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Indexed/Abstracted in: Chemical Abstracts, CINAHL, Current Contents/Clinical Medicine, EMBASE, PubMed/MEDLINE, Science Citation Index Expanded (SciSearch), Scopus
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EXERCISE PHYSIOLOGY AND BIOMECHANICS
Cristiano L. MONTEIRO DE BARROS 1, 2, Thiago T. MENDES 1, 3, Lucas DE ÁVILA CASTRO FLEURY MORTIMER 1, Guilherme PASSOS RAMOS 1, Emerson SILAMI GARCIA 1, 3
1 Laboratory of Exercise Physiology, Department of Physical Education, School of Physical Education, Physical Therapy and Occupational Therapy, Federal University of Minas Gerais (UFMG), Belo Horizonte, Brazil; 2 Laboratory of Thermoregulation and Exercise, College of Physical Education, Federal University of Uberlândia (UFU), Uberlândia, Brazil; 3 Department of Physical Education, Federal University of Maranhão (UFMA), São Luiz, Brazil
BACKGROUND: The aim of the present study was to compare the power output at the maximal lactate steady state (MLSS) with the power output at the individual anaerobic threshold (IAT) and at the onset of blood lactate accumulation (OBLA) in both temperate (TEMP) (22 °C) and hot (HOT) (40 °C) climates.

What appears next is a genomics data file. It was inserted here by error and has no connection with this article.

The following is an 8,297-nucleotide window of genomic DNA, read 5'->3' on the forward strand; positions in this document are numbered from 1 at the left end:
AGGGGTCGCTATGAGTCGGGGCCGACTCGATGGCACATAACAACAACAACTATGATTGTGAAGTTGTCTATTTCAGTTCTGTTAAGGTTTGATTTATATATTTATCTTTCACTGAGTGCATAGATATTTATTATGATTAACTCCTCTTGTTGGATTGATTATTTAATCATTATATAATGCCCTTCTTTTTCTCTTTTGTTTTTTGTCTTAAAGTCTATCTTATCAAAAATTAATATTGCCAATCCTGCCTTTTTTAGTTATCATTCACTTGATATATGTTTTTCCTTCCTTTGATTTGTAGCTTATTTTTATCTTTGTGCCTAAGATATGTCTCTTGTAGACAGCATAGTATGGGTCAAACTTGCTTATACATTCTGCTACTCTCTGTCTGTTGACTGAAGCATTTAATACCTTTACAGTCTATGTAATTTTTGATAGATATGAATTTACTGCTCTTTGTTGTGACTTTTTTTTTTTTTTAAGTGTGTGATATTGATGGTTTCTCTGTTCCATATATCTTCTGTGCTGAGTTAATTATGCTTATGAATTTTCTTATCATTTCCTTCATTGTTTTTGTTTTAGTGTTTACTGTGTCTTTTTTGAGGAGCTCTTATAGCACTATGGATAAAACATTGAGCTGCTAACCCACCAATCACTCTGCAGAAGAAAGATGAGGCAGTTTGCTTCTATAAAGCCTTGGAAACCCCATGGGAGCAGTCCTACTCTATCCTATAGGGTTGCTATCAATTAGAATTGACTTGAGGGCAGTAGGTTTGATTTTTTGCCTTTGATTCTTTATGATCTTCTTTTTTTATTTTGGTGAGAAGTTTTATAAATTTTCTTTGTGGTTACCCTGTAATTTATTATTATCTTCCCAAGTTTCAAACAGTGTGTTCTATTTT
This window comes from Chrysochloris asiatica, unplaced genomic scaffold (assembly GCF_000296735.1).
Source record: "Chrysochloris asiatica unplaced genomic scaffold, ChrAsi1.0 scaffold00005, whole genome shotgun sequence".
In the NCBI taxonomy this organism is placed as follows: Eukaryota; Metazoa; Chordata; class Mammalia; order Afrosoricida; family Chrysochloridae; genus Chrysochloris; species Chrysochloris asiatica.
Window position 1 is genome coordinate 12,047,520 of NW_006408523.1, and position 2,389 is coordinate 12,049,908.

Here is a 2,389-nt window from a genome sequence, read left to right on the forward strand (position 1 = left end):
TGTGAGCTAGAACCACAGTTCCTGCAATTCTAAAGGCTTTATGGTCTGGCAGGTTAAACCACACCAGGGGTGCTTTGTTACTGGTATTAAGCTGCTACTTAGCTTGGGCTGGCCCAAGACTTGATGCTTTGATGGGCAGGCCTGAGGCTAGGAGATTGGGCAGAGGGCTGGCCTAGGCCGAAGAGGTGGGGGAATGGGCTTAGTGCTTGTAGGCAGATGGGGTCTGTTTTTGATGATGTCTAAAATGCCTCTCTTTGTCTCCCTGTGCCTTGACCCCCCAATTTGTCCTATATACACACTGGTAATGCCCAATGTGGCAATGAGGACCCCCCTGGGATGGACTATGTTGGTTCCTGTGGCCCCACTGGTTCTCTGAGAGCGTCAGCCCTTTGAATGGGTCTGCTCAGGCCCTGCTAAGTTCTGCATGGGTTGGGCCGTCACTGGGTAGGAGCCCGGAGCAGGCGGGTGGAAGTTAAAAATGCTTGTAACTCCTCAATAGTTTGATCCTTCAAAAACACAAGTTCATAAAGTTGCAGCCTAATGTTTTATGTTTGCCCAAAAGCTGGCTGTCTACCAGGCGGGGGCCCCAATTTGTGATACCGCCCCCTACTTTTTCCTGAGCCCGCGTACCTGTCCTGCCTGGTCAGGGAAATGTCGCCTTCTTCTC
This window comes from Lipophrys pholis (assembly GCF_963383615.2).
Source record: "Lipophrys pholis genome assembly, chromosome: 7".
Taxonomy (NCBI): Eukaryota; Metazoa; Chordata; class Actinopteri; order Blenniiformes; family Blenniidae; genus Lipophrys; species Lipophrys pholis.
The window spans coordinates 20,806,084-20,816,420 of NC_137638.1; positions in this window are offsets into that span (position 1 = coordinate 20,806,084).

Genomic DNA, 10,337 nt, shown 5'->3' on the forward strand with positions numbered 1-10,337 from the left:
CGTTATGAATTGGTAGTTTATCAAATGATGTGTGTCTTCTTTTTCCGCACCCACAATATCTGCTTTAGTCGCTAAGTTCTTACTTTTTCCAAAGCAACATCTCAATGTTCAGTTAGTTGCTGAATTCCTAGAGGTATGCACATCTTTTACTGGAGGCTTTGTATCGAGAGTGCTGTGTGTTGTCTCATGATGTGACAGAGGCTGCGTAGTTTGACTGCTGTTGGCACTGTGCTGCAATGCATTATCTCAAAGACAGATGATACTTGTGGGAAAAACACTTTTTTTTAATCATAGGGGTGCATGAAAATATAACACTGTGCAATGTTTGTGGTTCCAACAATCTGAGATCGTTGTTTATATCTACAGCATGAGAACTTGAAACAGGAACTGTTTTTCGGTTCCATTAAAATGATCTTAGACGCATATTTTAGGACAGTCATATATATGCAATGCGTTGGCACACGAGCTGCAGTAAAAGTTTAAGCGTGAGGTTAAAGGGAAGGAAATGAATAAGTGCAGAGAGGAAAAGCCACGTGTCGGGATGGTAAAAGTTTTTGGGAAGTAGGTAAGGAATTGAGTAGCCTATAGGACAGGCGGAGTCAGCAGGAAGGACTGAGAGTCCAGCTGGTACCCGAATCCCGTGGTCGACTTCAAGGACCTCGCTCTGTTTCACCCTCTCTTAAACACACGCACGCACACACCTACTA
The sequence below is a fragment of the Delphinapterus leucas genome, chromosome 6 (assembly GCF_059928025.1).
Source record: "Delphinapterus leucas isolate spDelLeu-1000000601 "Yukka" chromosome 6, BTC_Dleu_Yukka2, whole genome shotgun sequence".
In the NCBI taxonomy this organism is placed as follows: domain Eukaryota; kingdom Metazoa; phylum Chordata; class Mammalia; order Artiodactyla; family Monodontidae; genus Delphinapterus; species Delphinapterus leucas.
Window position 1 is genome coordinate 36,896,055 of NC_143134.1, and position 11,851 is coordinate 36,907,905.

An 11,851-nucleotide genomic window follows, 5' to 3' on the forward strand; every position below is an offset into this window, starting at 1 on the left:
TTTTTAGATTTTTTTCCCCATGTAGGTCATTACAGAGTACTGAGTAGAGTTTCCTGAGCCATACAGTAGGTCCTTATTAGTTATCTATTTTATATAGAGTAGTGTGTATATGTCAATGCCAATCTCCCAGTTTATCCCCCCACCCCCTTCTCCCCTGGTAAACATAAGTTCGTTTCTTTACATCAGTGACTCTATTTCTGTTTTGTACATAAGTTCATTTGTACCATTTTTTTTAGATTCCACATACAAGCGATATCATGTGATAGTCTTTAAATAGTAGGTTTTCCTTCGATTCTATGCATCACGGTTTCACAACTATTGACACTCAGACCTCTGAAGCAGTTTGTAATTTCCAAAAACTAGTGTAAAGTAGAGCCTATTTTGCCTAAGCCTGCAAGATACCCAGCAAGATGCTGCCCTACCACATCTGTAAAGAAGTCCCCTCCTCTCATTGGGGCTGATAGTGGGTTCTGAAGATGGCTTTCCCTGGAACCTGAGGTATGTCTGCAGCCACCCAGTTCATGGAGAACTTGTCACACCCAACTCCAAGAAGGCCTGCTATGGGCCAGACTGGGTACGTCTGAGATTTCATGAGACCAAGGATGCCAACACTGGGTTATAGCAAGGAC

METHODS: Eight young active male (23.9±2.4 yr, 75.9±7.3 kg and 47.8±4.9 mL/kg/min) were evaluated on a cycle ergometer and performed a progressive exercise test until fatigue to determine the IAT and OBLA and two to five 30-min exercise tests at constant intensities for determine MLSS at both temperatures. An ANOVA with repeated measures and Dunnett’s post-hoc test was performed to compare results of IAT and OBLA to the variables at the MLSS in both climates with MLSS being considered as the standard.
RESULTS: At TEMP there was no difference between the power output at MLSS and IAT (180±11 W and 182±13 W, respectively), however, the intensity of the OBLA (154±11 W) was lower than MLSS (P<0.05). At HOT there was no difference between the power output at MLSS, IAT, and OBLA (148±11 W, 155±12 W and 144±11 W, respectively).
CONCLUSIONS: These results showed that IAT is sensitive enough to estimate MLSS in both TEMP and HOT climate.